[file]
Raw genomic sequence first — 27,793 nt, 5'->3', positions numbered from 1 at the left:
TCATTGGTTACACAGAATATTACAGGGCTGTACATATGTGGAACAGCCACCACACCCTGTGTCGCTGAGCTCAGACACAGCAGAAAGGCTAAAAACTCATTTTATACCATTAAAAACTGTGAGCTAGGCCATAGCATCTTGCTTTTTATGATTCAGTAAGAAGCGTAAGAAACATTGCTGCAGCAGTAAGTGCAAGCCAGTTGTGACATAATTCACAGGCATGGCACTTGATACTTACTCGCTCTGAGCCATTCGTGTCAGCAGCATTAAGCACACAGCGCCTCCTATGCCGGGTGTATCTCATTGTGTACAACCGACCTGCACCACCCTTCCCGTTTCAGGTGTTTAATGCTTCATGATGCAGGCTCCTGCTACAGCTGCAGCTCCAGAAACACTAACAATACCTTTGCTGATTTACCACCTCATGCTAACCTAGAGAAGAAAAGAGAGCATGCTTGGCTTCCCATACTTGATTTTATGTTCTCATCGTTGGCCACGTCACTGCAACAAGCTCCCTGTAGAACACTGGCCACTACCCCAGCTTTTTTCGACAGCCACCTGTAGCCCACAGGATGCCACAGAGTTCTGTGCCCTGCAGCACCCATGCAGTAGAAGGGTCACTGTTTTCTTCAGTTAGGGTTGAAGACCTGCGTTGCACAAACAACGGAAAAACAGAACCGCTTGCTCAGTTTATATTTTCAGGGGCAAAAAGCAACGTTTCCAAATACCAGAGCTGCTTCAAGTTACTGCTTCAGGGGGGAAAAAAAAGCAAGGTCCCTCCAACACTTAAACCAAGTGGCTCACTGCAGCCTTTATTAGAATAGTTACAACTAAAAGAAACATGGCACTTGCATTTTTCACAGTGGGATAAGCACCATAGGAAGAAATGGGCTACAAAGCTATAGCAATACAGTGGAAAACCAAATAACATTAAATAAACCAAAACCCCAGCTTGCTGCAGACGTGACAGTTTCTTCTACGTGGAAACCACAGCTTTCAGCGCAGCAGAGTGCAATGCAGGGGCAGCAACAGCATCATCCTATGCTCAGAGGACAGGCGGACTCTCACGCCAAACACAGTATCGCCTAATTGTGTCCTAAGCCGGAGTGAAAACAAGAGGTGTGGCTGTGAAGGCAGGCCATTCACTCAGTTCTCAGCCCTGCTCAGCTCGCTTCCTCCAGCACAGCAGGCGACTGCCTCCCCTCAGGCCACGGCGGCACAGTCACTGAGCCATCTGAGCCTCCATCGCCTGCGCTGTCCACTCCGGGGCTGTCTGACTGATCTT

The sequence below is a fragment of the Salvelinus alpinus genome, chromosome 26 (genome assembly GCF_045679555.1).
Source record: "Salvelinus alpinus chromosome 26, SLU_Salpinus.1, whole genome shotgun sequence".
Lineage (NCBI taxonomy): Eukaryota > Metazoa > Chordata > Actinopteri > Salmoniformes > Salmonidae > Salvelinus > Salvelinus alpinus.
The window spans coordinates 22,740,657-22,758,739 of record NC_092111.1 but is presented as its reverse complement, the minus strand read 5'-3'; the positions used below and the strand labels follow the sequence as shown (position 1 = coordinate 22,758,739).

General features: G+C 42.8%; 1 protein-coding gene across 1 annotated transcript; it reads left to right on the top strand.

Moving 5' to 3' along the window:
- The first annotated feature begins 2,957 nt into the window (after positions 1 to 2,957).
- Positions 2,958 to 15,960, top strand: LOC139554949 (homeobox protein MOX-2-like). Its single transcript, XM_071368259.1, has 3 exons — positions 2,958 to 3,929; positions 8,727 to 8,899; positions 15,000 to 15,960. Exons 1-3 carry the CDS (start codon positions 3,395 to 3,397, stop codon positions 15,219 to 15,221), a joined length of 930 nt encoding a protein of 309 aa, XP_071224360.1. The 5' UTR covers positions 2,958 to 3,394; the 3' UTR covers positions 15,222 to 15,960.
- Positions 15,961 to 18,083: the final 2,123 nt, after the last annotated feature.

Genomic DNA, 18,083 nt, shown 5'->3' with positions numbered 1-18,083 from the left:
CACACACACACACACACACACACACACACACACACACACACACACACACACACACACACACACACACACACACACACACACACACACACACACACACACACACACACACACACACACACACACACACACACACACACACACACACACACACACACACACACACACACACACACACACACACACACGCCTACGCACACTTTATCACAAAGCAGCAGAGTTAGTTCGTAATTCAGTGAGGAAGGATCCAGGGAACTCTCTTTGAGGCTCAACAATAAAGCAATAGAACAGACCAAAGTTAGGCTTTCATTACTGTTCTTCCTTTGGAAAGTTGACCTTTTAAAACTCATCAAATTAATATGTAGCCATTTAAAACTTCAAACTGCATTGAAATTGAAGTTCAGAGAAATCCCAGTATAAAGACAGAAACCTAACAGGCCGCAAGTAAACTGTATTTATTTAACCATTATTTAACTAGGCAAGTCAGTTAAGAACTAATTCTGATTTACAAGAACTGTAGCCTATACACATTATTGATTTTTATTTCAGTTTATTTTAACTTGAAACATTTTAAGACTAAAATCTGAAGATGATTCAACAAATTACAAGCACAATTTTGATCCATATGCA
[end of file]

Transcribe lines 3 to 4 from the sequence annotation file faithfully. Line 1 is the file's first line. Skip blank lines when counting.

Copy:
The sequence below is a fragment of the Salvelinus alpinus genome, chromosome 26 (genome assembly GCF_045679555.1).
Source record: "Salvelinus alpinus chromosome 26, SLU_Salpinus.1, whole genome shotgun sequence".